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  1. #1
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    6 gauge UF broke

    My buddy calls me yesterday morning and says he doesn't have any water, can I check it out for him?

    This is an old dairy farm. He's the sixth generation of his family to run it. I'm not sure how many cows he has, maybe 50? Each cow drinks 25 gallons a day so it's kinda important to have the H2O.

    The well is 1/4 mile away from the house. It's a fantastic well according to my friend. There are several wells on the property and this is the only one that has never run dry. But, it's a 1/4 mile away and with all the cows the pump and switch get used pretty heavily. So I went in thinking it's going to be one of those two items.

    I check the switch in the house, 243 volts in and 243 out. Ok, must be the pump. We walk all the way down there and there's zero voltage at the pump. My buddy says, "dang, not again". I'm like what do you mean? He says that the UF has broken in the ground before. Last time it happened they dug a 2' trench with an excavator, laid the UF, hand removed all the rocks and filled it back in.

    We ended up digging test holes every 30 yards or so and finding where we lost the juice. Turns out it broke in the section that goes under a small creek. It's really nothing more than a drainage ditch.

    Ok, that's the back story. My question is does 2year old 6 gauge UF break all that often? We didn't dig up the broken section. The ground is frozen and the digging wasn't easy so we only did what we had to.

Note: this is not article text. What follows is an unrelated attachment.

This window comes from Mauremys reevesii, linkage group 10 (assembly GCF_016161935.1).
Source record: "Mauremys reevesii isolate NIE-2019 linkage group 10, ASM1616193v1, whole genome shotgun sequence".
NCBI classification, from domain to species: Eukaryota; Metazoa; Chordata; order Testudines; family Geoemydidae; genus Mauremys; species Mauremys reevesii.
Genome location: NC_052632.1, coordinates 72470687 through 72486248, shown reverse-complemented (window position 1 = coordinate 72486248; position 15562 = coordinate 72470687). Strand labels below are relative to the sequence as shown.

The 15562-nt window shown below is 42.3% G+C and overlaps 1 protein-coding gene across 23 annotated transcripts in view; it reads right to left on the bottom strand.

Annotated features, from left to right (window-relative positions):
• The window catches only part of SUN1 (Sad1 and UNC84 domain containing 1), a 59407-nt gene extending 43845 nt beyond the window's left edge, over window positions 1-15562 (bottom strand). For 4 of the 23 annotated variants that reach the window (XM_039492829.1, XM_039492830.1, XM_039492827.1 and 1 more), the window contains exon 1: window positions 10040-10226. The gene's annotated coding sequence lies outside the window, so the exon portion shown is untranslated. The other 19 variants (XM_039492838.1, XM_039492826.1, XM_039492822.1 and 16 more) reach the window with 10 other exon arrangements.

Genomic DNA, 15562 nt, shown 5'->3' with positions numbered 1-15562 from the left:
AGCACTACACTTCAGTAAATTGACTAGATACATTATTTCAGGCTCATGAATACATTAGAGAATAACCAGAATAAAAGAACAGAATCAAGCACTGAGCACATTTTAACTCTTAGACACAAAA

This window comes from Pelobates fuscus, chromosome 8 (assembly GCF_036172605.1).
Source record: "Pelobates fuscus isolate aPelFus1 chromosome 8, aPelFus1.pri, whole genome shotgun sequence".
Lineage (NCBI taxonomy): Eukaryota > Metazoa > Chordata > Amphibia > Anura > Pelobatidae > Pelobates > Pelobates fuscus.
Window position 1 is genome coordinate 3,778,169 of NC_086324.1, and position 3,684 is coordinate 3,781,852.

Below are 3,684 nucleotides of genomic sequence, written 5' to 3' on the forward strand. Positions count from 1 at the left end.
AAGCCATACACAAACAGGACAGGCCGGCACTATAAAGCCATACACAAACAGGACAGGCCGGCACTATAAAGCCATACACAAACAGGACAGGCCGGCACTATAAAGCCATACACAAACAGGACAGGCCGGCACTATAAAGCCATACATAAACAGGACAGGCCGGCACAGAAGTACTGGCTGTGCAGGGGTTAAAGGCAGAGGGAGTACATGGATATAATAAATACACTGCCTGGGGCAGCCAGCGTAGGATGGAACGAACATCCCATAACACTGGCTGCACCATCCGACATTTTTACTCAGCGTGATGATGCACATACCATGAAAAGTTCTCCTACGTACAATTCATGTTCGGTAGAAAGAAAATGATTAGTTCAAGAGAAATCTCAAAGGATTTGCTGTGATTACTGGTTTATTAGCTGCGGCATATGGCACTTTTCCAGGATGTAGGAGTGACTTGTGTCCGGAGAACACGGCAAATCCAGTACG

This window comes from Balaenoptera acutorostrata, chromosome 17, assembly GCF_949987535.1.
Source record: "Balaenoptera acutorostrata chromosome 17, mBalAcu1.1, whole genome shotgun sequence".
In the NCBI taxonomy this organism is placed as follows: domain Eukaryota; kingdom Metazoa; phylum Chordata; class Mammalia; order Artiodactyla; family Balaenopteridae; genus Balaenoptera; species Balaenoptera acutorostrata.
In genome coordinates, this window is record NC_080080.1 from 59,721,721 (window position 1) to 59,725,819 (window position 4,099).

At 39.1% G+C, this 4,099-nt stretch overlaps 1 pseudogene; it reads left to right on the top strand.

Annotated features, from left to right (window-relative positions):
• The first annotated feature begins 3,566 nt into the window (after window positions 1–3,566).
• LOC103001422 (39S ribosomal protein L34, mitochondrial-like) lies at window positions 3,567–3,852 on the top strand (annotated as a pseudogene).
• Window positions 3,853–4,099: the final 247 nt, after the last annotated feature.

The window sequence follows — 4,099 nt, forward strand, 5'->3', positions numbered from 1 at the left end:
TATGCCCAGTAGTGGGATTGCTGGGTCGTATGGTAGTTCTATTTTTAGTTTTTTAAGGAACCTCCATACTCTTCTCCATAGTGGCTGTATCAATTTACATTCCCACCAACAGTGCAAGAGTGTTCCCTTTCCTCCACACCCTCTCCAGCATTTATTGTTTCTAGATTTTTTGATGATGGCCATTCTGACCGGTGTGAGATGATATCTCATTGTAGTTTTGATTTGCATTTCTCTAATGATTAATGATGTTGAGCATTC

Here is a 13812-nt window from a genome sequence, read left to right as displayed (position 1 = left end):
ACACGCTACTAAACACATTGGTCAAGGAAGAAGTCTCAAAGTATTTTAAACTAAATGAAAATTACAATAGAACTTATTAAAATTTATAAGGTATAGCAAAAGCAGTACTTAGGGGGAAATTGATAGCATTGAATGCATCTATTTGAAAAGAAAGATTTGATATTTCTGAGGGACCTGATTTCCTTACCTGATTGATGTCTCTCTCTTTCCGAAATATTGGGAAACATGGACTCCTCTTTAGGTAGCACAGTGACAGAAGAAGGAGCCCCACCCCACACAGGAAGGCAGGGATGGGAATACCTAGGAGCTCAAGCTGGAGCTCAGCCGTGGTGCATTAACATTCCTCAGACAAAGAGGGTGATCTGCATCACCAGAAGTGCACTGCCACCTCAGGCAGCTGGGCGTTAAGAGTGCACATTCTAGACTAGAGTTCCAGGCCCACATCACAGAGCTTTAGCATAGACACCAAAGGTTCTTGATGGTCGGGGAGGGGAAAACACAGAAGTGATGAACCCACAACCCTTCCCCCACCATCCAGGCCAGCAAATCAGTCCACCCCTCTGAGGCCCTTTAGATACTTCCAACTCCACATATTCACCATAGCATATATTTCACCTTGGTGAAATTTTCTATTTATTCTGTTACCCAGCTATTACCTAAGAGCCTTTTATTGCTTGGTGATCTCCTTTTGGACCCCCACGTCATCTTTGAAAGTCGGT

One thing we considered is we had a huge warm up and snow melt a couple days ago. Lots of flooding. Then, the temp dropped fast down into the low teens. Everything froze fast and that night the break occurred. Would that have anything to do with it?

  2. #2
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    any kind of freeze thaw cycle will cause movement and stretching of the line. Even though it's expensive, perhaps a small sized conduit may be beneficial.

    Is 6 gauge wire really whats needed for his pump? maybe undersized?
    Experience - knowing when to get the hell out of the way and plug your ears. "Don't be a sissy. Turn it on!"
    Poodle Head Mikey - "the world is well populated with the unknowing and the uncaring and the stupid."

  3. #3
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    Most often this happens when a tractor or even a car is driven over the wire. This could have happened some time ago and heavy usage caused the wire to melt apart. Conduit is cheap insurance.

  4. #4
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    conduit makes it easy to pull a new wire, right? or overhead feeder to well.
    Col 3:23


    questions asked, answers received, ignorance abated

  5. #5
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    Quote Originally Posted by billygoat22 View Post
    or overhead feeder to well.
    It's a 1/4 mile away. And, with cows, you dont do ANYTHING overhead. They rub and push on everything. Over years even telephone poles get pushed off kilter
    Experience - knowing when to get the hell out of the way and plug your ears. "Don't be a sissy. Turn it on!"
    Poodle Head Mikey - "the world is well populated with the unknowing and the uncaring and the stupid."

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  7. #6
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    Quote Originally Posted by HVAC_Marc View Post